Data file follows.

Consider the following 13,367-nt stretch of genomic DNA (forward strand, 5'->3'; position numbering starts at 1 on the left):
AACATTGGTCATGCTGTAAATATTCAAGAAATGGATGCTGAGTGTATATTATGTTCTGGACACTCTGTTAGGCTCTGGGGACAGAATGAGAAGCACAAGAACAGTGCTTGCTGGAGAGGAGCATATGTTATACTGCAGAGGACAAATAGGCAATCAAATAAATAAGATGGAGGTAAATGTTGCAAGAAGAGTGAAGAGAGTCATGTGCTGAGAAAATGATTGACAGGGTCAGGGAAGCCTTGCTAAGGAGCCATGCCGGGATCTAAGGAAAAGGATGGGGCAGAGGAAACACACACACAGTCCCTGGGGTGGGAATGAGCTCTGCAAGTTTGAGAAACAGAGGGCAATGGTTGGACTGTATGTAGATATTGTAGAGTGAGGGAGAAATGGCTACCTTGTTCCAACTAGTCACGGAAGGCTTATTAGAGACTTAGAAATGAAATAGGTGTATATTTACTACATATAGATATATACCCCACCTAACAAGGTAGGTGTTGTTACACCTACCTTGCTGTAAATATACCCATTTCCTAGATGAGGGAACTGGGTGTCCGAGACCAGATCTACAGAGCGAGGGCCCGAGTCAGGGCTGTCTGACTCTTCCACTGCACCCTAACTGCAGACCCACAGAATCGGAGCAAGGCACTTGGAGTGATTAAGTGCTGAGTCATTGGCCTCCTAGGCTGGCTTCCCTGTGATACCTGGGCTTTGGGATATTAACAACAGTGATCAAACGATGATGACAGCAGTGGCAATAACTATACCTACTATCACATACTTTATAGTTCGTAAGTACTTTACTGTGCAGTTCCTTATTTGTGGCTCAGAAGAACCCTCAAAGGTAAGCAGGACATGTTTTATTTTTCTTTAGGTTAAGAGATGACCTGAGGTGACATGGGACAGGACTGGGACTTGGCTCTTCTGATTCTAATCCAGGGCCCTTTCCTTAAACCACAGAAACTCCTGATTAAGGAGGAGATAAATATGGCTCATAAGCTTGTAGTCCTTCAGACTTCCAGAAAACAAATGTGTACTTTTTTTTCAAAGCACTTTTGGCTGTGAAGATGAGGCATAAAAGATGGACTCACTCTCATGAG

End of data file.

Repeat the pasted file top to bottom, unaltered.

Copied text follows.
Consider the following 13,367-nt stretch of genomic DNA (forward strand, 5'->3'; position numbering starts at 1 on the left):
AACATTGGTCATGCTGTAAATATTCAAGAAATGGATGCTGAGTGTATATTATGTTCTGGACACTCTGTTAGGCTCTGGGGACAGAATGAGAAGCACAAGAACAGTGCTTGCTGGAGAGGAGCATATGTTATACTGCAGAGGACAAATAGGCAATCAAATAAATAAGATGGAGGTAAATGTTGCAAGAAGAGTGAAGAGAGTCATGTGCTGAGAAAATGATTGACAGGGTCAGGGAAGCCTTGCTAAGGAGCCATGCCGGGATCTAAGGAAAAGGATGGGGCAGAGGAAACACACACACAGTCCCTGGGGTGGGAATGAGCTCTGCAAGTTTGAGAAACAGAGGGCAATGGTTGGACTGTATGTAGATATTGTAGAGTGAGGGAGAAATGGCTACCTTGTTCCAACTAGTCACGGAAGGCTTATTAGAGACTTAGAAATGAAATAGGTGTATATTTACTACATATAGATATATACCCCACCTAACAAGGTAGGTGTTGTTACACCTACCTTGCTGTAAATATACCCATTTCCTAGATGAGGGAACTGGGTGTCCGAGACCAGATCTACAGAGCGAGGGCCCGAGTCAGGGCTGTCTGACTCTTCCACTGCACCCTAACTGCAGACCCACAGAATCGGAGCAAGGCACTTGGAGTGATTAAGTGCTGAGTCATTGGCCTCCTAGGCTGGCTTCCCTGTGATACCTGGGCTTTGGGATATTAACAACAGTGATCAAACGATGATGACAGCAGTGGCAATAACTATACCTACTATCACATACTTTATAGTTCGTAAGTACTTTACTGTGCAGTTCCTTATTTGTGGCTCAGAAGAACCCTCAAAGGTAAGCAGGACATGTTTTATTTTTCTTTAGGTTAAGAGATGACCTGAGGTGACATGGGACAGGACTGGGACTTGGCTCTTCTGATTCTAATCCAGGGCCCTTTCCTTAAACCACAGAAACTCCTGATTAAGGAGGAGATAAATATGGCTCATAAGCTTGTAGTCCTTCAGACTTCCAGAAAACAAATGTGTACTTTTTTTTCAAAGCACTTTTGGCTGTGAAGATGAGGCATAAAAGATGGACTCACTCTCATGAG